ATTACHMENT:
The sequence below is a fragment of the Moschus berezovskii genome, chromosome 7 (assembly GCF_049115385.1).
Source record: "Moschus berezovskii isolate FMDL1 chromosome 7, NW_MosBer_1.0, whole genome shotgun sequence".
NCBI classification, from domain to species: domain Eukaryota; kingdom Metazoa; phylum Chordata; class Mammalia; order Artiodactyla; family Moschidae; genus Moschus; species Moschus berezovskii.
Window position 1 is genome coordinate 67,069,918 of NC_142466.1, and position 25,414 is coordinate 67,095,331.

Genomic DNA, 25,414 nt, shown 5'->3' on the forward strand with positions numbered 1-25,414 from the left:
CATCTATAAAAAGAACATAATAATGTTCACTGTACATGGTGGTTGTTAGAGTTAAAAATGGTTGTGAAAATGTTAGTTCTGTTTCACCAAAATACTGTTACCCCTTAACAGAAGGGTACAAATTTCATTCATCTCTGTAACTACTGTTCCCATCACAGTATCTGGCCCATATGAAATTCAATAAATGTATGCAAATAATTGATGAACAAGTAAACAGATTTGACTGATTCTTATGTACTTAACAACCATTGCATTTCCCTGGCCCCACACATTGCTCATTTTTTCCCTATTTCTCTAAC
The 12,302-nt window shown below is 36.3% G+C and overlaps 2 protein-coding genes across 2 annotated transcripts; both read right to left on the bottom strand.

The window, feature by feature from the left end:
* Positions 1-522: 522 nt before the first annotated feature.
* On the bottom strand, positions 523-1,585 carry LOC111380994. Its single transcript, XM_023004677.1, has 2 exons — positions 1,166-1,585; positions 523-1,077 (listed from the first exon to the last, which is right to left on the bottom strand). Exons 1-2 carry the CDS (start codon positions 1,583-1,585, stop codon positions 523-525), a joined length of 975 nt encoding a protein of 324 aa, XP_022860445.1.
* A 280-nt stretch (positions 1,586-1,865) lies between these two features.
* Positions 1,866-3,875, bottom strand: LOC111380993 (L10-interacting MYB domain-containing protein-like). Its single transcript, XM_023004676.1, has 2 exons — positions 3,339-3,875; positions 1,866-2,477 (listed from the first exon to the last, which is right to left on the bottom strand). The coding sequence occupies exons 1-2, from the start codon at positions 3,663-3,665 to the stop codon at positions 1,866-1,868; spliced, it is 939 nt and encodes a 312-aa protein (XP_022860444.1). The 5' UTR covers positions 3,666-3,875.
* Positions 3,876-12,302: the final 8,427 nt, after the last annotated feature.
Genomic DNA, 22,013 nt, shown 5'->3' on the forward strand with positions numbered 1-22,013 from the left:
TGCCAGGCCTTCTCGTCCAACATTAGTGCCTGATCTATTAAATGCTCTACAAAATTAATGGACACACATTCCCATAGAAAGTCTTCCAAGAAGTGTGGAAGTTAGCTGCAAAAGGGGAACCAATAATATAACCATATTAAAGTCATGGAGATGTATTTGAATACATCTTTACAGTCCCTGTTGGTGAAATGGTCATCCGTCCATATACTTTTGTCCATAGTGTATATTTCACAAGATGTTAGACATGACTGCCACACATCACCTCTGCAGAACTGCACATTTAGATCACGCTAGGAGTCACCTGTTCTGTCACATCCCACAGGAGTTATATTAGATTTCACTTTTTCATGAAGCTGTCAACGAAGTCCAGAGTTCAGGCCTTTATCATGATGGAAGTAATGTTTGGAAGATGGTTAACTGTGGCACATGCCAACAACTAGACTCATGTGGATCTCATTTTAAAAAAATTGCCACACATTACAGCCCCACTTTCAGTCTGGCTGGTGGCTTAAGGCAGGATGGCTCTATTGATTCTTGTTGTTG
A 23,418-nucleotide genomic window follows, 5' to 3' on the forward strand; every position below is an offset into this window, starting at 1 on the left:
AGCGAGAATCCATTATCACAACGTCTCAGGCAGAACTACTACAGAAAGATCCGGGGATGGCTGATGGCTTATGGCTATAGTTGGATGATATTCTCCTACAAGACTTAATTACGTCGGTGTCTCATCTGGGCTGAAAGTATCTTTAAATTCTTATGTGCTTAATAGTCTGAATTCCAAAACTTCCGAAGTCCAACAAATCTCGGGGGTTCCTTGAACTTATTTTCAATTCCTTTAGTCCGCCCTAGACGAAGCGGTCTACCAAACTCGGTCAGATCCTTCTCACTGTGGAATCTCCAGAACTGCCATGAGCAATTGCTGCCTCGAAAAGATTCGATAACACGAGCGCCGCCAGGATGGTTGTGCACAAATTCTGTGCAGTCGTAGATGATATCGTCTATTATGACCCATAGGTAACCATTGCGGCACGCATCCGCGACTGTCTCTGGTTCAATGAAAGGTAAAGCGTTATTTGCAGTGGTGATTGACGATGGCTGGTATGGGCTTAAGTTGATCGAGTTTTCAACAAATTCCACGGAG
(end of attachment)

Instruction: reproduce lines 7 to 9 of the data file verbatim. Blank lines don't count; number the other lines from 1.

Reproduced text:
The 12,302-nt window shown below is 36.3% G+C and overlaps 2 protein-coding genes across 2 annotated transcripts; both read right to left on the bottom strand.

The window, feature by feature from the left end:
* Positions 1-522: 522 nt before the first annotated feature.